Georgia’s highest court recently decided that the family of a man accused of stabbing his mother to death in a psychotic rage could file a lawsuit against his psychiatrist for medical malpractice. Typically, state law bans families of criminals from profiting from their relative’s wrongdoing in court, but the lawsuit set off a debate over whether that rule could change if a mentally ill patient was unaware of his criminal behavior.
The Georgia Supreme Court unanimously ruled that Victor Bruscato’s father could file a lawsuit against his son’s psychiatrist, Dr. Derek Johnson O’Brien, for taking his son off of his antipsychotic medications shortly before he stabbed his mother to death. According to court records, Bruscato was assigned to Dr. Johnson O’Brien in 2001 to manage his violent tendencies and sexual impulsiveness. However, in May 2002, Johnson O’Brien took Bruscato off of his antipsychotic medications, claiming that he was worried that he was developing dangerous syndromes as a result. Consequently, Bruscato began to have nightmares and claimed that he heard the devil speaking to him.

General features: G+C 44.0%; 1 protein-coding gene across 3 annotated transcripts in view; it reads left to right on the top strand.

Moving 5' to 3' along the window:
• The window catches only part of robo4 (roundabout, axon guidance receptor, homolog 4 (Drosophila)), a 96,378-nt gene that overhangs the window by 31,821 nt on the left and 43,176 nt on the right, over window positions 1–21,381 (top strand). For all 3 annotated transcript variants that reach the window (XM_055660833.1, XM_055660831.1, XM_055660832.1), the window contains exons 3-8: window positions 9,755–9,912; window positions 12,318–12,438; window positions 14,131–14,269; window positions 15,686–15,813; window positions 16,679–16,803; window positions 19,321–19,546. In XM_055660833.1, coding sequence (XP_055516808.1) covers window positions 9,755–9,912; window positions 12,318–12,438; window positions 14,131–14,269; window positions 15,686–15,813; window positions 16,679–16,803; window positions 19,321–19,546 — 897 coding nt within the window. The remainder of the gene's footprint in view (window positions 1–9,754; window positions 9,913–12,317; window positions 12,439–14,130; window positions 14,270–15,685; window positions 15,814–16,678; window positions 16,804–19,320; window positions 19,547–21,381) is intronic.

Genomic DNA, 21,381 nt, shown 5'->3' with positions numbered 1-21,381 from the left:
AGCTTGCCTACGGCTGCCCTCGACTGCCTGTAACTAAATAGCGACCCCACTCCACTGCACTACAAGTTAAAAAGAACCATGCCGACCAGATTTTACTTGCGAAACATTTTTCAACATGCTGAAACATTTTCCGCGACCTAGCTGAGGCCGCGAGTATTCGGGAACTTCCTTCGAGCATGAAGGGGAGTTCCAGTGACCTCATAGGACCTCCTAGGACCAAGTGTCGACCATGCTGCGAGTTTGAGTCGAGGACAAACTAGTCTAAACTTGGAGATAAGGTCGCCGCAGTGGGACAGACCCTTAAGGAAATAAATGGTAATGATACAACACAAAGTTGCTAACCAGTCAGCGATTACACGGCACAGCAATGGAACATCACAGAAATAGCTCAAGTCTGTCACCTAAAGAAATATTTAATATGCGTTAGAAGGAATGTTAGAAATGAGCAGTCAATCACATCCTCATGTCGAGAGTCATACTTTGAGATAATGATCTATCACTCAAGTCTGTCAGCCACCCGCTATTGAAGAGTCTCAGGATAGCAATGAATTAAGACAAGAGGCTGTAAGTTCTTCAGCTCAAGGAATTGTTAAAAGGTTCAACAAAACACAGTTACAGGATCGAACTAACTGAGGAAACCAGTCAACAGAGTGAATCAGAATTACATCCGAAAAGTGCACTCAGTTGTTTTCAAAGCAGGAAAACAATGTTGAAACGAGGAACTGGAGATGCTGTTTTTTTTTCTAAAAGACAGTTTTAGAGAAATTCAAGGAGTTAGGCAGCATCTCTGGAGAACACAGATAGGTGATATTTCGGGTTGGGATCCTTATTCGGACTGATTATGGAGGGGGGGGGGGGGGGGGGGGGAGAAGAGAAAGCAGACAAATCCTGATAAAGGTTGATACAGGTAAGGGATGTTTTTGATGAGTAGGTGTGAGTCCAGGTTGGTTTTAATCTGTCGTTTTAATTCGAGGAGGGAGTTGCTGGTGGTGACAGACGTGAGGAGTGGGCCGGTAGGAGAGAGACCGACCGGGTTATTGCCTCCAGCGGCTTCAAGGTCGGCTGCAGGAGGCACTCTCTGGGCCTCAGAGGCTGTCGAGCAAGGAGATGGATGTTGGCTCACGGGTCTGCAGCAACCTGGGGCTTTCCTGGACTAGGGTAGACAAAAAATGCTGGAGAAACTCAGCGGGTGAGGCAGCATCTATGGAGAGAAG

Bruscato’s behavior turned violent in 2002, when he attacked his mother with a battery charger in the head and then proceeded to stab her 72 times. His father, Vito, sued the pyschiatrist for medical malpratice at that time, but a judge ruled in favor of Johnson O’Brien. Nevertheless, the Georgia Supreme Court’s decision will allow the case to go forward.
recently named in the 2009 edition of Best Lawyer's In America, David Mittleman has been representing seriously injured people since 1985. A partner with Church Wyble PC—a division of Grewal Law PLLC—Mr. Mittleman and his partners focus on medical malpractice, wrongful death, car accidents, slip and falls, nursing home injury, pharmacy/pharmacist negligence and disability claims.